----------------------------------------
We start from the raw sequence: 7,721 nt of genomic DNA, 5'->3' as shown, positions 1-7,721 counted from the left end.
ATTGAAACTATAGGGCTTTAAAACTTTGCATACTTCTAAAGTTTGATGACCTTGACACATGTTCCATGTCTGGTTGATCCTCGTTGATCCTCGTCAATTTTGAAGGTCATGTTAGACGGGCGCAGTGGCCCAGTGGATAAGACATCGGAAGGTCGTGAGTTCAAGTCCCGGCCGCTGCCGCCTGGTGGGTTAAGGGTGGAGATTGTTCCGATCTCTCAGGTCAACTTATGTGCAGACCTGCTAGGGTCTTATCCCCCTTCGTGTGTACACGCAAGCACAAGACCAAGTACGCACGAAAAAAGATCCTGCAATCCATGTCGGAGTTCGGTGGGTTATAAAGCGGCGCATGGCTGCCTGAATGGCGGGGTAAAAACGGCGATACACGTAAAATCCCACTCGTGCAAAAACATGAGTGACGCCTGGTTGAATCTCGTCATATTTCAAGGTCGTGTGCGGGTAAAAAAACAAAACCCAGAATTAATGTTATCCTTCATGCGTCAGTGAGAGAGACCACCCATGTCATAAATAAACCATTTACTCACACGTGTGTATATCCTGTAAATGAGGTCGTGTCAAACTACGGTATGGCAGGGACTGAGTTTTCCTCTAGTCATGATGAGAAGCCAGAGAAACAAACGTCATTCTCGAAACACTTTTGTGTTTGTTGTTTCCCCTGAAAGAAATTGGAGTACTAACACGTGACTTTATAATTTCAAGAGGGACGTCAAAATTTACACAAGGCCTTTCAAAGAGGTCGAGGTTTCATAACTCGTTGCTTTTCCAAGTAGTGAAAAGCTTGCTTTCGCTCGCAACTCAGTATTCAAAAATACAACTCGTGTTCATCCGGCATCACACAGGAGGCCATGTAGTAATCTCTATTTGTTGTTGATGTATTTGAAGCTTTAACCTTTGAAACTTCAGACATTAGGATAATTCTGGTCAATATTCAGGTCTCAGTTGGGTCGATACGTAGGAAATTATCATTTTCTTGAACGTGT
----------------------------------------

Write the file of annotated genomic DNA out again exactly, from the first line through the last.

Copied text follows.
We start from the raw sequence: 7,721 nt of genomic DNA, 5'->3' as shown, positions 1-7,721 counted from the left end.
ATTGAAACTATAGGGCTTTAAAACTTTGCATACTTCTAAAGTTTGATGACCTTGACACATGTTCCATGTCTGGTTGATCCTCGTTGATCCTCGTCAATTTTGAAGGTCATGTTAGACGGGCGCAGTGGCCCAGTGGATAAGACATCGGAAGGTCGTGAGTTCAAGTCCCGGCCGCTGCCGCCTGGTGGGTTAAGGGTGGAGATTGTTCCGATCTCTCAGGTCAACTTATGTGCAGACCTGCTAGGGTCTTATCCCCCTTCGTGTGTACACGCAAGCACAAGACCAAGTACGCACGAAAAAAGATCCTGCAATCCATGTCGGAGTTCGGTGGGTTATAAAGCGGCGCATGGCTGCCTGAATGGCGGGGTAAAAACGGCGATACACGTAAAATCCCACTCGTGCAAAAACATGAGTGACGCCTGGTTGAATCTCGTCATATTTCAAGGTCGTGTGCGGGTAAAAAAACAAAACCCAGAATTAATGTTATCCTTCATGCGTCAGTGAGAGAGACCACCCATGTCATAAATAAACCATTTACTCACACGTGTGTATATCCTGTAAATGAGGTCGTGTCAAACTACGGTATGGCAGGGACTGAGTTTTCCTCTAGTCATGATGAGAAGCCAGAGAAACAAACGTCATTCTCGAAACACTTTTGTGTTTGTTGTTTCCCCTGAAAGAAATTGGAGTACTAACACGTGACTTTATAATTTCAAGAGGGACGTCAAAATTTACACAAGGCCTTTCAAAGAGGTCGAGGTTTCATAACTCGTTGCTTTTCCAAGTAGTGAAAAGCTTGCTTTCGCTCGCAACTCAGTATTCAAAAATACAACTCGTGTTCATCCGGCATCACACAGGAGGCCATGTAGTAATCTCTATTTGTTGTTGATGTATTTGAAGCTTTAACCTTTGAAACTTCAGACATTAGGATAATTCTGGTCAATATTCAGGTCTCAGTTGGGTCGATACGTAGGAAATTATCATTTTCTTGAACGTGT